B: Now we have the same aircraft slowing down to 80 kt. In order to maintain constant lift, the angle of attack is increased to 8°. The airflow travelling up over the wing has to travel further and deviate, effectively using up some of the energy, and can no longer maintain a laminar flow over the entire wing. The airflow will break away and become turbulent, thereby increasing drag. The lift envelope is modified and therefore so is the centre of pressure—it actually moves towards the leading edge. The position of the centre of gravity remains the same; the arm between the centre of pressure and centre of gravity is getting smaller, creating a smaller couple moment. Lift and weight are still of equal strength.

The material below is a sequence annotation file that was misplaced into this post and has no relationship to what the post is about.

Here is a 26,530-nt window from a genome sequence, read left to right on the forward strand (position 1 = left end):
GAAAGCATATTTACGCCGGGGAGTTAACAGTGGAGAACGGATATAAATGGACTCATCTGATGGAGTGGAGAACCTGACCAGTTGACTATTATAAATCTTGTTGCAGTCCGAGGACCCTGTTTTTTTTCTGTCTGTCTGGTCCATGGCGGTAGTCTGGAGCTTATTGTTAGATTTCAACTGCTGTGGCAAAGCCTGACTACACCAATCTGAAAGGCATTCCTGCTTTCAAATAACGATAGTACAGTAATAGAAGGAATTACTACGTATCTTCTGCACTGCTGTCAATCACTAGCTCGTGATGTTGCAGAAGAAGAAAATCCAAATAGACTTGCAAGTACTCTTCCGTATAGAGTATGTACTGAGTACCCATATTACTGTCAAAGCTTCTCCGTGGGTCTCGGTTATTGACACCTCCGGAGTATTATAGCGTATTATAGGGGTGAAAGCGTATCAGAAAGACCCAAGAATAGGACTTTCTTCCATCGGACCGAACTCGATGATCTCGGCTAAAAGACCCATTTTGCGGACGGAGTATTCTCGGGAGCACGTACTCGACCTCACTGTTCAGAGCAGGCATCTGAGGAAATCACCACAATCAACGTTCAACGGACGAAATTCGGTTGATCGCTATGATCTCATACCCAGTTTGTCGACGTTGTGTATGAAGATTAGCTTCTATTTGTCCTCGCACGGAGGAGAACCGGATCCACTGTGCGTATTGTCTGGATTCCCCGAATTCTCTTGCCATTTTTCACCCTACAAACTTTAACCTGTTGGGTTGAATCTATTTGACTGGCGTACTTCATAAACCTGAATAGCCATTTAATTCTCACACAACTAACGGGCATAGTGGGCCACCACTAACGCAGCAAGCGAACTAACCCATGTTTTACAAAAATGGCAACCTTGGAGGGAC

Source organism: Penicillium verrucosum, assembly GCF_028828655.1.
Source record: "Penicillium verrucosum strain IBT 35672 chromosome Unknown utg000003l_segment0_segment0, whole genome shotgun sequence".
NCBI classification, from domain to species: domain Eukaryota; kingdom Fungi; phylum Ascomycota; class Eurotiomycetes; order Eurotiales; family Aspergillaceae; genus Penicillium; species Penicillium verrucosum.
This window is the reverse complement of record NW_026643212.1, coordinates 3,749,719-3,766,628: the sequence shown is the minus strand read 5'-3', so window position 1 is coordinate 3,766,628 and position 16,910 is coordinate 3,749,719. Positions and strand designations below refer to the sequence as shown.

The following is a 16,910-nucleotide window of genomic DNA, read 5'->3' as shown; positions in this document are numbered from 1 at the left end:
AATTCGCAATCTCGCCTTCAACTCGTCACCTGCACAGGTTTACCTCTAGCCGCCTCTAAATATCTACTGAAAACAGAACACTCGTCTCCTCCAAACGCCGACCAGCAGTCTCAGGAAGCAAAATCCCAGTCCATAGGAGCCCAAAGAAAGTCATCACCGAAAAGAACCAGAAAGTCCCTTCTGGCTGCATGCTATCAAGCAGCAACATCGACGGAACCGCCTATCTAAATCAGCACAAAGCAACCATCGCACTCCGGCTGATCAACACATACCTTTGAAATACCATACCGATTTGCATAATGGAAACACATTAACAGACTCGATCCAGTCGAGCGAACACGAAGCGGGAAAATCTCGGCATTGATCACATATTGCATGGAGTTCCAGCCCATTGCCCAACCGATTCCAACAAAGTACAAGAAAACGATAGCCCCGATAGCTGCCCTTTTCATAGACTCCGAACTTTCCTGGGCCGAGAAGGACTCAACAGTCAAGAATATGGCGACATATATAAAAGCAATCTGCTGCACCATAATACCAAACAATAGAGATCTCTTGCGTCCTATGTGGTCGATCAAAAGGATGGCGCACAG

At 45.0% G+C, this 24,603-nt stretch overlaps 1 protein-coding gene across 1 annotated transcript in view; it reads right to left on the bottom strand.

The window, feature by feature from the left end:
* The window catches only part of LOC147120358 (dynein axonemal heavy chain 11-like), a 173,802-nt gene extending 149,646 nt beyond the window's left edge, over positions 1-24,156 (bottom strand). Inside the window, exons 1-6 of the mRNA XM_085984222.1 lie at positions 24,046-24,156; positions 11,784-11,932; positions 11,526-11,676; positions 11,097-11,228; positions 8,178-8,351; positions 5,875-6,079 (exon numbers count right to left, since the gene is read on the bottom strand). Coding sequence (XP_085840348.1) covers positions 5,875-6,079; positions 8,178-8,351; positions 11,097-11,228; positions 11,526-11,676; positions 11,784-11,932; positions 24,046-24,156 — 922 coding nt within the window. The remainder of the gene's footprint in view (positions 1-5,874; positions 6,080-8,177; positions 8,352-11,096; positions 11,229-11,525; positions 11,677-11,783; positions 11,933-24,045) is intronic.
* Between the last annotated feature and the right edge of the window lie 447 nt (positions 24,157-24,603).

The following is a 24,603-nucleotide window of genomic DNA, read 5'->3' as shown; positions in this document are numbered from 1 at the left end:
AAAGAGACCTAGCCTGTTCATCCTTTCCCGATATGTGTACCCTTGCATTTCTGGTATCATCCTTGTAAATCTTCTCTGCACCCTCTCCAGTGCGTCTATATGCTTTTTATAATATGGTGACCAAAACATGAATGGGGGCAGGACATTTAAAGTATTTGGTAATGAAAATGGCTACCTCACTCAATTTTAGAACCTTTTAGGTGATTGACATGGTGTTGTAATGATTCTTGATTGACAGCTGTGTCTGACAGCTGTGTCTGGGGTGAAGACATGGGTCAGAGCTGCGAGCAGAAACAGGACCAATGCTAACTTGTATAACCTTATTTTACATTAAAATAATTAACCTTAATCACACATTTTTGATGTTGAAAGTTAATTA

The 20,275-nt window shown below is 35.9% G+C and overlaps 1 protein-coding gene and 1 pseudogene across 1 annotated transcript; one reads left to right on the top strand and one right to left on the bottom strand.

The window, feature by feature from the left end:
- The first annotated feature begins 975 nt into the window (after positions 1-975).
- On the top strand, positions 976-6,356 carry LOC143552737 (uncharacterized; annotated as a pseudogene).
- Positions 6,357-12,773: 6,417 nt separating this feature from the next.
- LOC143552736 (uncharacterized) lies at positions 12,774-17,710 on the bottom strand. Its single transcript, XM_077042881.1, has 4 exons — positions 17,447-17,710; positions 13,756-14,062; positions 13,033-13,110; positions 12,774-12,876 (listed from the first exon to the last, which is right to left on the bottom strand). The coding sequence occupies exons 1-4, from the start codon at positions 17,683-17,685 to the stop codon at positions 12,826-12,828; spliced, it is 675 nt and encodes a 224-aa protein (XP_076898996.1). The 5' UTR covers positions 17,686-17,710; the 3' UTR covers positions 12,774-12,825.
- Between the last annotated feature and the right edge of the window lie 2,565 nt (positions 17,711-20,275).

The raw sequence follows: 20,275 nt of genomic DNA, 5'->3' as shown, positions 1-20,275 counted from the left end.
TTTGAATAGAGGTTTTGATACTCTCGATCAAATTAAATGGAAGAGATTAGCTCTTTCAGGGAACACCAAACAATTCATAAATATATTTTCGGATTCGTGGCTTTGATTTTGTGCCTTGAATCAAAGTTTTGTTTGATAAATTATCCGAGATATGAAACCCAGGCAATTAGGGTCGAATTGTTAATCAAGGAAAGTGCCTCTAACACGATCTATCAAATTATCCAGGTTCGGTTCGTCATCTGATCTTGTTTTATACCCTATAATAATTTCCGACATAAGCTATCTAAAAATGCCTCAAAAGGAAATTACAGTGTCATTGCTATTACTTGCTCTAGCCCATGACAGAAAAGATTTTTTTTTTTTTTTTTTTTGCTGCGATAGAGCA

C: Now we have the same aircraft slowing down further to 44 kt. Again, in order to maintain constant lift, the angle of attack is increased to 15°, which is the critical angle of attack. The airflow travelling up over the wing has to deviate even further, effectively using up the energy, and can no longer maintain a laminar flow from the point of maximum camber rearwards (meaning the aircraft has stalled and the airflow is all turbulent), increasing drag even further. As a result of the airflow being unable to adhere to the surface, the lift envelope collapses, moving the centre of pressure rapidly rearwards. This creates a larger arm between the centre of pressure and centre of gravity and creates a larger couple moment. Lift has diminished and is now less than weight, resulting in loss of altitude.